In both bills, if the student in question has been enrolled in the school district, but not a particular school, for the necessary number of days, that student is counted with the district's statistics.
House Bill 178 also provides for a student's successful completion of the General Educational Development program. If the student completes the program within one year of leaving school, that student is not counted in dropout statistics.
Snodgrass and Webb say the bills will benefit both the students and the school systems. Webb said the GED component will give students a chance to complete their high school studies. "The real issue is that Kentucky's definition of a dropout was not consistent with the national definition," Snodgrass said. "As a result of that circumstance, it created an additional burden and unreasonable circumstances on school districts in Kentucky."
"What we were finding," Coleman said, "was one dropout or bad test score could have an adverse effect on these small districts." Nevertheless, he says the new laws do not give small districts an advantage.
"It really wasn't about small districts trying to get around being held accountable. It was that the state department of education didn't have very fair ways of giving (students) another chance."
State would not add these rulings to education regulations
Taking these issues to the legislature became necessary when the Kentucky Board of Education and the Kentucky Department of Education would not add these rulings to state's education regulations, Webb said. He and Snodgrass had urged the department to take care of these problems for the past two years, he said. "Our pleas fell on deaf ears," Webb said last week. "So, we decided to try to go through the process of getting these items into law."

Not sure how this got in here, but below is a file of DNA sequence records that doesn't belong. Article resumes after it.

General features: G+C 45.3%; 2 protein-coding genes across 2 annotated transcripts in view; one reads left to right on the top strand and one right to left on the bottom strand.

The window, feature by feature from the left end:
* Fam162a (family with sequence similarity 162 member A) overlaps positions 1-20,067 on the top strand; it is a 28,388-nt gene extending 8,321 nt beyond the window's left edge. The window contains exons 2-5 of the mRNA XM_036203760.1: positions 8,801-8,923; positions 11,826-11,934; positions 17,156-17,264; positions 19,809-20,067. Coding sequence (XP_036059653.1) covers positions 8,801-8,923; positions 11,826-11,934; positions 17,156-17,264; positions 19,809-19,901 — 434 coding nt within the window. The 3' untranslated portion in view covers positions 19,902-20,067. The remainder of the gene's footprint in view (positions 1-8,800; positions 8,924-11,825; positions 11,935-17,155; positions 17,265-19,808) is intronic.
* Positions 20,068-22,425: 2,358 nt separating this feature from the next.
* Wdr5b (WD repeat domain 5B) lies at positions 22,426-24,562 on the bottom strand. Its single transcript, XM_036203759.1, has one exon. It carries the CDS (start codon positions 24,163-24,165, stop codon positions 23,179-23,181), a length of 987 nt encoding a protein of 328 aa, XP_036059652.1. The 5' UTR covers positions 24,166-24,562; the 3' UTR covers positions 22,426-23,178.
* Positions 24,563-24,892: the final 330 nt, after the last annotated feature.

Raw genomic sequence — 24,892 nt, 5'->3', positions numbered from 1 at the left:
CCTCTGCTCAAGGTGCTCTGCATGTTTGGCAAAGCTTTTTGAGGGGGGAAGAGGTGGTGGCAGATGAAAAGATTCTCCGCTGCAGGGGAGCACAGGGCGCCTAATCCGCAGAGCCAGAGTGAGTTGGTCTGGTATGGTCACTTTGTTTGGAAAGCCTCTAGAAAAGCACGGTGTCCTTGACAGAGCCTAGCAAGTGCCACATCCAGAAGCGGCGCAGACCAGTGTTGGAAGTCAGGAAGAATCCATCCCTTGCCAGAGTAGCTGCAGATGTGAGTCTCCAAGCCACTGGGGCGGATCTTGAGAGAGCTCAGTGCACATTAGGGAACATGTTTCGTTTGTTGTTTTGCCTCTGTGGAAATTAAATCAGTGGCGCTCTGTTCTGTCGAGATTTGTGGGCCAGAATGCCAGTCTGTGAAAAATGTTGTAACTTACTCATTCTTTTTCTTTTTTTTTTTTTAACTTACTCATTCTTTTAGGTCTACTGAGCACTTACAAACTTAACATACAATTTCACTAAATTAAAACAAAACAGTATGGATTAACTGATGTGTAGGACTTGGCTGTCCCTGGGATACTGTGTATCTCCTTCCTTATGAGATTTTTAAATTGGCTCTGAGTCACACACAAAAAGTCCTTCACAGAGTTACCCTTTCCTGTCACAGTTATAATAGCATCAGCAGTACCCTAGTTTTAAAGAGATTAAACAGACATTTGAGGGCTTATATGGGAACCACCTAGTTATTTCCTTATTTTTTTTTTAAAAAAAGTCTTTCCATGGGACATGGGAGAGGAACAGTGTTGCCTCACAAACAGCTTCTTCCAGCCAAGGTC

Snodgrass serves on a panel whose responsibility it is to make recommendations concerning curriculum and assessment to the state Department of Education and the governor's office. He also is a member of the commissioner of education's Superintendent Advisory Committee.
"In those capacities, we've attempted for over two years to get the department staff and the state board to address the definition of dropout and how it affects (national statistics)," Snodgrass said last week. Those efforts did not result in the issues being addressed.
More than 800 bills were filed in this year's legislative session and Webb said House Bills 176 and 178 were two of some 100 that were approved. "Jack was the one that pushed them through," Webb said. "He started the process and saw it all the way through." The governor signed the bills earlier this month.
One of Coleman's last acts
The passage of the two bills was one of Coleman's last acts as a state representative; he is not seeking re-election. "I can't tell you how much I appreciate and respect Jack Coleman for the job he's done in the legislature the last 14 years," Webb said.
"He is truly for what is best for the state of Kentucky and its citizens. He has always been for what is right and not necessarily politically the best."
Asked about working on these bills, Coleman said, "It was fun working with those guys." All three men credit other legislators, including Reps. Rick Nelson and Lindy Casebier and Sen. Dan Kelly, for assisting in the passage of the bills.
Coleman, who has been on the education committee all of his 14 years in the state House, said he worked with Tony Goetz, who serves as Senate liaison from the governor's office. He also credited Snodgrass and Webb and school officials in Danville for their leadership in guiding their small independent districts through the regulations and laws generated by the Kentucky Education Reform Act.
Snodgrass said once the process of getting the bills passed was under way, "Education Commissioner Gene Wilhoit and his staff worked closely with us. We appreciate their willingness to work with us."
Webb, on the other hand, chastised the state board of education and the education department for recent actions. "Now that it's law, I find it very humorous that the board has had the foresight to put these issues in the regulations. I wonder where they were two years ago."
Coleman seemed to agree. Speaking of the issues addressed in the two laws that will take effect on July 15, he said, "They could have and should have done that before."